Hacking Scams – who is liable?
Hacking attempts occur more often than is realised, especially in smaller business environment.
It would be foolish to assume that SMME’s are not targets for cyber-attacks and hacking scams. Sure, it may have a smaller impact than it would have on a Fortune 500 company, but it is all relative. SMMEs are often an entry point into these larger businesses since the security investment by smaller companies is far less than their larger counterparts. It is said “Show me your budget and I will tell you what your priorities are” and nothing rings truer when it comes to investment in security.
So, the big question is: Who is liable should a hacker violate my clients’ data?
In a recent investigation into a cyber-attacks which affected many millions of US Federal Citizens’ private information, it was not clear where the blame would reside when Chinese hackers managed to infiltrate what was supposedly tight firewalls.
How to prevent confusion about who is liable?
It needs to be clear before you sign up a client – who is liable for lost data, stolen data, and heaven forbid, data used in the process of identity fraud.
Every day we, as individuals, are opening ourselves up to the potential risk of having our personal information hacked.
Let us take Facebook as an example. How many people do you know that have had their profile copied – maybe two? Are the owners of FB held responsible? No – because their policies are very clear.
You cannot afford to be known as the company that won’t take responsibility for your customer’s data being at risk or carry the reputation damage from being hacked.
What are hackers looking for?[TS_VCSC_Fancy_List list_type=”icon” marker_icon=”fa fa-check-circle” marker_position=”middle” marker_color=”#bbcc6f” content_color=”#333333″ content_size=”16″ line_height=”24″ margin_top=”5″ margin_bottom=”5″ conditionals=”eyJ2aWV3ZXJzdGF0dXMiOiJldmVyeWJvZHkiLCJyZXN0cmljdGlvbiI6Im5vbmUiLCJ1c2Vycm9sZXMiOiIiLCJ1c2Vyc2NvcGUiOiJhbnkiLCJ1c2VyY2FwcyI6IiIsIm90aGVyc2NvcGUiOiJhbnkiLCJvdGhlcnRhZ3MiOiIiLCJkZXZpY2V0eXBlcyI6IiJ9″]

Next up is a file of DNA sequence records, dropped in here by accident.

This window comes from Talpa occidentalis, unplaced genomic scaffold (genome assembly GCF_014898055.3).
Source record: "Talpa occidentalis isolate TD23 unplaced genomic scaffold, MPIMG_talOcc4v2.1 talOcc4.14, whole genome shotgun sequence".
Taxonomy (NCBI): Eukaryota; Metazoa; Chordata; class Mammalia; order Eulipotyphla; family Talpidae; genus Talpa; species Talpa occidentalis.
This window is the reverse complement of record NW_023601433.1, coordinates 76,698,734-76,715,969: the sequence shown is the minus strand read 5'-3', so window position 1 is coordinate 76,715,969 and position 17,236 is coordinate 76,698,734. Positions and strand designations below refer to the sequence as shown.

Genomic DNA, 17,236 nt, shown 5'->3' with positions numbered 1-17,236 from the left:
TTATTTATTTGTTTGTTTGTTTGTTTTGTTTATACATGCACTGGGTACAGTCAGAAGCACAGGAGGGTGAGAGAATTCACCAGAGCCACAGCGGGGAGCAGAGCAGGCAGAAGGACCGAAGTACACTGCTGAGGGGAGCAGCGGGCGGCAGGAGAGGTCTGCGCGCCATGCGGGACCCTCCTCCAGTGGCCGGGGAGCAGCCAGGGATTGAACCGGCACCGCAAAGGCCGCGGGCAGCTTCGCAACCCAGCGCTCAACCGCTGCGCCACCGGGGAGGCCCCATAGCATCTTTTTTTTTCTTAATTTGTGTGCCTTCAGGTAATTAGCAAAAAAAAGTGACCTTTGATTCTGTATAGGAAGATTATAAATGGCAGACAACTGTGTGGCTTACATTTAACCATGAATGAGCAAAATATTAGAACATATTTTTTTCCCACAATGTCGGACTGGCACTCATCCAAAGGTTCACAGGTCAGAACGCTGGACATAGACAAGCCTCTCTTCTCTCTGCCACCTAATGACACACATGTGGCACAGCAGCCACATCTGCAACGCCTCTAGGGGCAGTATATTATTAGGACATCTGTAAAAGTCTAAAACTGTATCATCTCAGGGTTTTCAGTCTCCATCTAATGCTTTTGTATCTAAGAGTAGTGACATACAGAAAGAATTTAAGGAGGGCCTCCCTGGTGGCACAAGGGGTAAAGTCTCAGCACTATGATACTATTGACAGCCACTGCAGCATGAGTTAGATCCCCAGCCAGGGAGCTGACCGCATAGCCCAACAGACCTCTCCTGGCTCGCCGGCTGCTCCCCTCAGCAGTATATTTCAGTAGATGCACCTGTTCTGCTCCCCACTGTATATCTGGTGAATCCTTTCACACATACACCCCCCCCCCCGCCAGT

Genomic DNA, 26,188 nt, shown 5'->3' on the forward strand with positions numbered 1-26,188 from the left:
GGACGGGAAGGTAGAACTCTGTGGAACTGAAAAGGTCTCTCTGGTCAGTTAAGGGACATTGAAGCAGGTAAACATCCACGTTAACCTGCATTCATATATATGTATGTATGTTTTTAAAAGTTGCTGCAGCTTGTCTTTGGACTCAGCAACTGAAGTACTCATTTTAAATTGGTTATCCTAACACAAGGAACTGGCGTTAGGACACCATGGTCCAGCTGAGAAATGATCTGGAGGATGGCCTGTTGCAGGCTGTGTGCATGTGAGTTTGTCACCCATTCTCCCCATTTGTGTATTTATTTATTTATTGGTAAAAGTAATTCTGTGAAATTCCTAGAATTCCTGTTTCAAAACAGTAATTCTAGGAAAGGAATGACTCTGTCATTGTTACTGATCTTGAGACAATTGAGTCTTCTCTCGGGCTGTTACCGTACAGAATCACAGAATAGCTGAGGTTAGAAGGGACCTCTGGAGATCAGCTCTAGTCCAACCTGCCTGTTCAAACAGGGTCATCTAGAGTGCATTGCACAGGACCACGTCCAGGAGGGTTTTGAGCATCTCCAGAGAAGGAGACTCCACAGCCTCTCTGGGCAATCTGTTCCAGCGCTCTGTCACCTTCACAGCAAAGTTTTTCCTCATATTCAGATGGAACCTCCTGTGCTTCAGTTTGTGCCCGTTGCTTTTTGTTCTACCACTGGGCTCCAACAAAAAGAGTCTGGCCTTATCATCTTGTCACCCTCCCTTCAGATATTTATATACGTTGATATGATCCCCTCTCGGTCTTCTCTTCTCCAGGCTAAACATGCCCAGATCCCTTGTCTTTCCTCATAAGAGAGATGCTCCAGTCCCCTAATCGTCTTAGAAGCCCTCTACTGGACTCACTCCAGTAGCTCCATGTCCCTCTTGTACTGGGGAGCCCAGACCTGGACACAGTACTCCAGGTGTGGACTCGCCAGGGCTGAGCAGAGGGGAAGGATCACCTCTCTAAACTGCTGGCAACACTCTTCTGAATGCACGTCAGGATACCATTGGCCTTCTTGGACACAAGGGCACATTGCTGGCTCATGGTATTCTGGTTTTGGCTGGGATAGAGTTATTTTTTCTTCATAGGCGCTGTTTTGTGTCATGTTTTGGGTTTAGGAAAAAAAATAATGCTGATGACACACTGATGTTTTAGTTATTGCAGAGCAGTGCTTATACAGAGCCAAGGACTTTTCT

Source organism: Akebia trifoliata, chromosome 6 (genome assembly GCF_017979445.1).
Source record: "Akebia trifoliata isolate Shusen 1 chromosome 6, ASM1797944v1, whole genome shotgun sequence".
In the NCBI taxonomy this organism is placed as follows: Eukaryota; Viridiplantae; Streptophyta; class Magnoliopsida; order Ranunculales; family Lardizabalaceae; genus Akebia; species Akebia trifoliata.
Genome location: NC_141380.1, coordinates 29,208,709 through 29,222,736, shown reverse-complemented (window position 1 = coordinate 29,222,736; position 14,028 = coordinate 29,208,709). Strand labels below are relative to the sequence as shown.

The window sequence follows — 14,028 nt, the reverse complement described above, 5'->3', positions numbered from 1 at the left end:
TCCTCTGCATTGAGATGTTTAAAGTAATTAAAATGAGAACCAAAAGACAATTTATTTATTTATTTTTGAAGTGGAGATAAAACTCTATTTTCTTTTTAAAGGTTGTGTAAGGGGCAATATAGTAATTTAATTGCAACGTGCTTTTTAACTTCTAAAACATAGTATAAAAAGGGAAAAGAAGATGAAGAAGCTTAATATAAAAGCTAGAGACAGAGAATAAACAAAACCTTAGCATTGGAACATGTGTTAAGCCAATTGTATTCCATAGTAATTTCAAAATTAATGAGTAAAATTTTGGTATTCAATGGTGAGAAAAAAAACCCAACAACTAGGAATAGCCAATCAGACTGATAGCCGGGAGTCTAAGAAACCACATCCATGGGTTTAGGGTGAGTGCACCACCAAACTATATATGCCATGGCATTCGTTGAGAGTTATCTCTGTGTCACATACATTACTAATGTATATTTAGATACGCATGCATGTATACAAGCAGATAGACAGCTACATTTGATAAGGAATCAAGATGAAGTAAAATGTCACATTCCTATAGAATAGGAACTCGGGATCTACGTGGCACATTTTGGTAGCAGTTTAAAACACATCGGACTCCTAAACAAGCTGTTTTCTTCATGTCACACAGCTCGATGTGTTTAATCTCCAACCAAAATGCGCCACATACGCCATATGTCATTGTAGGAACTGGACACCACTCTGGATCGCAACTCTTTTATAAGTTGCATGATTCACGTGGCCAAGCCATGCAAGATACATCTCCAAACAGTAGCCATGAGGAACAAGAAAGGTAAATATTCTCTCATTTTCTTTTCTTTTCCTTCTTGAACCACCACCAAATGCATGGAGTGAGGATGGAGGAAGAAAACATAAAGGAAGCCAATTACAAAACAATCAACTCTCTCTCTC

- Email addresses
- Profile details, whether it be Skype, Facebook, gaming profiles, software license information
- Payment information, obtained from companies such as PayPal, Amazon, eBay, bank accounts and others
- Invoices and methods to impersonate your suppliers which result in payments into the wrong bank accounts
- Hackers will also encrypt servers and files with the promise of decrypting the data if their ransom is paid, commonly known as Ransomware (normally in a digital currency such as Bitcoin).
How to avoid the “who is liable” dilemma?
It is crucial for companies to take responsibility for managing their security risk. A layered approach is the only solution.
Evolv Networks has partnered with the best in industry protection to create S1 Advanced Threat Protection which provides the layers of protection needed.
This protection includes application behaviour monitoring to disable trusted applications which behave in a malicious manner. It further provides security update management for Windows and 3rd party products such as Java and Adobe which are easy entry points into systems when they are not updated. Weaponized attachment and web link scanning provides further protection for email-borne attacks, including CEO fraud attempts which impersonate senior management to affect payments to suppliers.
The last layer is the human element where proper training provides staff with the knowledge to be the final barrier.
No solution is immune to attacks, but it is the responsibility of business to make it as difficult as possible.
If you don’t know how you would handle a hacking scam, then you need to consider a professional partner who does. Evolv Networks can ensure that your current setup is full-proof, so that you don’t need to worry about who is liable or not. Contact us today for your free assessment.